Map design

The map is a graphic creation. Even when it is so highly conditioned by scientific purpose, it cannot escape graphic laws.

Eduard Imhof in Cartographic Relief Presentation

What should your map be like?

  • Clear
  • Catchy
  • Interesting
  • Easy to read
  • Uncomplicated to understand
  • Adapted to the user group

Why does good map design matter?

  • Tell the story the map is supposed to tell
  • Keep users visually connected to the brand or app the map is integrated to
  • Guide the user
  • Highlight or deemphasise information
  • Have a decent basemap that keeps the user oriented but doesn't distract from the main data and interactions

Design principles

The first and most important design rule is: Rules are made to be broken. There are no hard rules on this so take all the following as suggestions.

Design elements

Symbols, color and typography are the main customizable elements of the (base)map.

mapdesign symbols
Example of Mapbox Maki Symbols

General principles

  • Besides the basemap, use at most three thematic components
  • Distribute those components in different visual layers through the usage of
    • Points
      • Different point sizes are divided into different visual layers
      • Small points fade into the background
      • Large points pop into the foreground
    • Lines
      • Different line widths are divided into different visual layers
      • Thin lines fade into the background
      • Thick lines pop into the foreground
    • Areas
      • Mostly in the visual background
      • Use color to highlight or deemphasise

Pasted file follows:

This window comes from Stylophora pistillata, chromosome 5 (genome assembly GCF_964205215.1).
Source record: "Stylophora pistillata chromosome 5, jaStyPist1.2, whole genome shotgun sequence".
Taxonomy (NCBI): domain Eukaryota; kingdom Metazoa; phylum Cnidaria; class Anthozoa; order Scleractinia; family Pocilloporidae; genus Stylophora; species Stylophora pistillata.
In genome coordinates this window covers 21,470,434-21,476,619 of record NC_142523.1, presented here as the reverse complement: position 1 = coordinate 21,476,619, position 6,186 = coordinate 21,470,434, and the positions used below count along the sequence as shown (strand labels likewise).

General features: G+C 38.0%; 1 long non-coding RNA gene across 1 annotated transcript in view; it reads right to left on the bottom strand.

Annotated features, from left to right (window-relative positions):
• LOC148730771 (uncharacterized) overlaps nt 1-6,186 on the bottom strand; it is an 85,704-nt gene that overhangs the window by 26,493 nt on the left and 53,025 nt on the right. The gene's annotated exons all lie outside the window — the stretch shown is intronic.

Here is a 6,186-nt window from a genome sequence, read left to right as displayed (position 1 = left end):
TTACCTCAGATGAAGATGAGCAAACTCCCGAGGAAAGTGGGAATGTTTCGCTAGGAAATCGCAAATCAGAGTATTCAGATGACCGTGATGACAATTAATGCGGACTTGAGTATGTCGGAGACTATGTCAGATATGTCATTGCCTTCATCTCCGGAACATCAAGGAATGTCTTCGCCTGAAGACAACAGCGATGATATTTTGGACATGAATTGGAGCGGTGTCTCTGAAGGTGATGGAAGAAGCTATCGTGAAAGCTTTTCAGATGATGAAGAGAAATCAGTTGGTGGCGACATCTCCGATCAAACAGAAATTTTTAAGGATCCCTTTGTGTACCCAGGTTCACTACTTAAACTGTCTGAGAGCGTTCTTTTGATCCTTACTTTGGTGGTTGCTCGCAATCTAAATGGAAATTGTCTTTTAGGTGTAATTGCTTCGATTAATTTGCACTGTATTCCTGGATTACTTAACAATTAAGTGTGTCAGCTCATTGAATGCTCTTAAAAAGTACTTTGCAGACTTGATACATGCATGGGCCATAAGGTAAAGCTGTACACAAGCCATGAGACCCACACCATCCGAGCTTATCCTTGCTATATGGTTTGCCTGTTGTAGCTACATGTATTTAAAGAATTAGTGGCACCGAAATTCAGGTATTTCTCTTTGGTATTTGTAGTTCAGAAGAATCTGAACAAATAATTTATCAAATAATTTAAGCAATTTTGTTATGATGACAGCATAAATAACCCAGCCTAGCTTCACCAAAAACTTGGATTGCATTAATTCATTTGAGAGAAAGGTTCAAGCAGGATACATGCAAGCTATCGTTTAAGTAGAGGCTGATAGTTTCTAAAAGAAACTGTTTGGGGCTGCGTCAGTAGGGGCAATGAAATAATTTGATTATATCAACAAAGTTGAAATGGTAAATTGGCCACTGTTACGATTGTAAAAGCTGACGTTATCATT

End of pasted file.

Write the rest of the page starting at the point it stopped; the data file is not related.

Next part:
• Light colors for areas and layers in the visual background
  • Strong dark colors for points, text and layers in the visual foreground
  • Use assosiative colors (soil: brown, water: blue, hot temperatur: red, …)
  • A limited color palette of at most 12 unique colors is best (but a larger variety of shades and tints is ok)
mapdesign colors
Color swatch with six base colors and different shades and tints


  • Text has lowest geometric information but is main explanatory element
  • Possible components of the map text
    • Place names (München, Arcisstraße, …)
    • Functional names (university, airport, …)
    • Assosiative names (Englischer Garten, A99, …)
    • Numbers (contour lines, ocean depths, …)
    • Other (copyright, scale, …)
  • Can be in different languages with different alphabets (your font has to support that)
  • Use fonts consistent for similar object classes
  • Prefere light, sans-serif fonts
mapdesign typography
Typography example with serif and sans-serif font in light and bold font weight


You can choose different tabs to alter different aspects of the map. In the Layers tab you can choose to hide or display different layers. By clicking on the small color patch next to the layer names in the General, Landcover or Text tab you can adjust the color and opacity of the respective layer. On the left side of the color picker you should see a history of choosen colors for the specific layers (although it takes a bit to synchronize). In the Text tab you can also change the font and size multiplier of the text layers and the language of the displayed text.